The biology and ecology of Genoplesium baueri R.Br., an endangered terrestrial orchid endemic to New South Wales, Australia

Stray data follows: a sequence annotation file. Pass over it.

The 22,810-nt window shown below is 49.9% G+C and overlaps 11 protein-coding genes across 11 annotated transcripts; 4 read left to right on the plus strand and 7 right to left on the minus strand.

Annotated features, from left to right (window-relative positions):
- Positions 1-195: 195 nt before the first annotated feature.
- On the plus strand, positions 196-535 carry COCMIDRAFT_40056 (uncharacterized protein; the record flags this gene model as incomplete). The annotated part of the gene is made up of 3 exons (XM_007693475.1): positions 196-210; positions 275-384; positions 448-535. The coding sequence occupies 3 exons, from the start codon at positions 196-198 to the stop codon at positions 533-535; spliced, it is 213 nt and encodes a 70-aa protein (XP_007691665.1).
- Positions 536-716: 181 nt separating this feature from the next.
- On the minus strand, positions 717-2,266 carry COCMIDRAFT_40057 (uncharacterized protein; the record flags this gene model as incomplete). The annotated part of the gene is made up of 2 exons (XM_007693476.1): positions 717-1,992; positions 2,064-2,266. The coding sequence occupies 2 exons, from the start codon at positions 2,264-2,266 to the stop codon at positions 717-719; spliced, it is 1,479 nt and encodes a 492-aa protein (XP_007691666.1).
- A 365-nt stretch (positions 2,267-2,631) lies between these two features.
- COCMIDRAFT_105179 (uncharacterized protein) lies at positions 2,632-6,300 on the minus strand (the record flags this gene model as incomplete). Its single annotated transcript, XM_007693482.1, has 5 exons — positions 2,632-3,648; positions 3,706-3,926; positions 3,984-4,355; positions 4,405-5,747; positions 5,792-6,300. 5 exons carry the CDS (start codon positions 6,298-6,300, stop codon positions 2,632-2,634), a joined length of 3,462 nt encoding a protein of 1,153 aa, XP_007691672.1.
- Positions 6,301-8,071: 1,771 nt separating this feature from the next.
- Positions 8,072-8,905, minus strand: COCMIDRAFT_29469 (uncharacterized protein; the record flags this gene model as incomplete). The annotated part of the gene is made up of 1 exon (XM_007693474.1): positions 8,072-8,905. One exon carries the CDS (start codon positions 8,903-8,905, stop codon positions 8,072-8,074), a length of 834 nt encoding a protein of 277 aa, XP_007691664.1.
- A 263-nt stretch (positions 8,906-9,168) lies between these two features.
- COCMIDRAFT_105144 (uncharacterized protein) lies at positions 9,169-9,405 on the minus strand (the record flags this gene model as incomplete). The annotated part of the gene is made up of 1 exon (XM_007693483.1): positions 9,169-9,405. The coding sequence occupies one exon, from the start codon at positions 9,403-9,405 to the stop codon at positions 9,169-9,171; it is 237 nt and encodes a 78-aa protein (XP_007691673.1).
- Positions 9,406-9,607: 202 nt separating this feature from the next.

Admiration of flowering plants in the species-rich Family Orchidaceae spans many cultures of the world. The investigation of their fascinating biology by renowned scientists such as Charles Darwin in the 1800’s has helped inspire botanists and ecologists to continue researching them into the present day. Empirical observations on demographics, biology and ecology of individual species provide a knowledge base to such research and are essential in supporting our understanding and conservation of these species. However, species-specific knowledge has been found lacking for many south-eastern Australian orchids. Therefore, the overarching aim of this research was to examine the demographics and biology of the rarely collected terrestrial orchid species, Genoplesium baueri R.Br., an endangered species endemic to the Sydney Basin, New South Wales, with the aim of supporting its conservation into the future. This was done by carrying out a systematic ten-year study (2009-18) of all individual plants in two key populations on the northern periphery of Sydney. I found that the two populations contained more plants than previously known across the entire range of the species; that annual emergent population size was positively related to effective fruit set two years previously while plant size was positively related to November-April rainfall. Additionally, rainfall 1-2 weeks prior to one week of low rainfall was found to initiate population emergence. Investigation of reproductive effort found the number of flowers per plant, pollination rate and effective fruit set varied among years and across sites although effective fruit set was higher in plants that emerged in autumn compared to summer. These data were combined with natural history observations to construct a schematic diagram of the proposed lifecycle of G. baueri which captured and evaluated the above-and below-ground stages of plant development and loss. These northern populations of G. baueri are stable or increasing, so with continued site protection under current climatic conditions, these populations should persist into the future. Nevertheless, variability of population/plant size suggests that climate change may have a significant impact on fruit production which may negatively impact population size in Genoplesium baueri.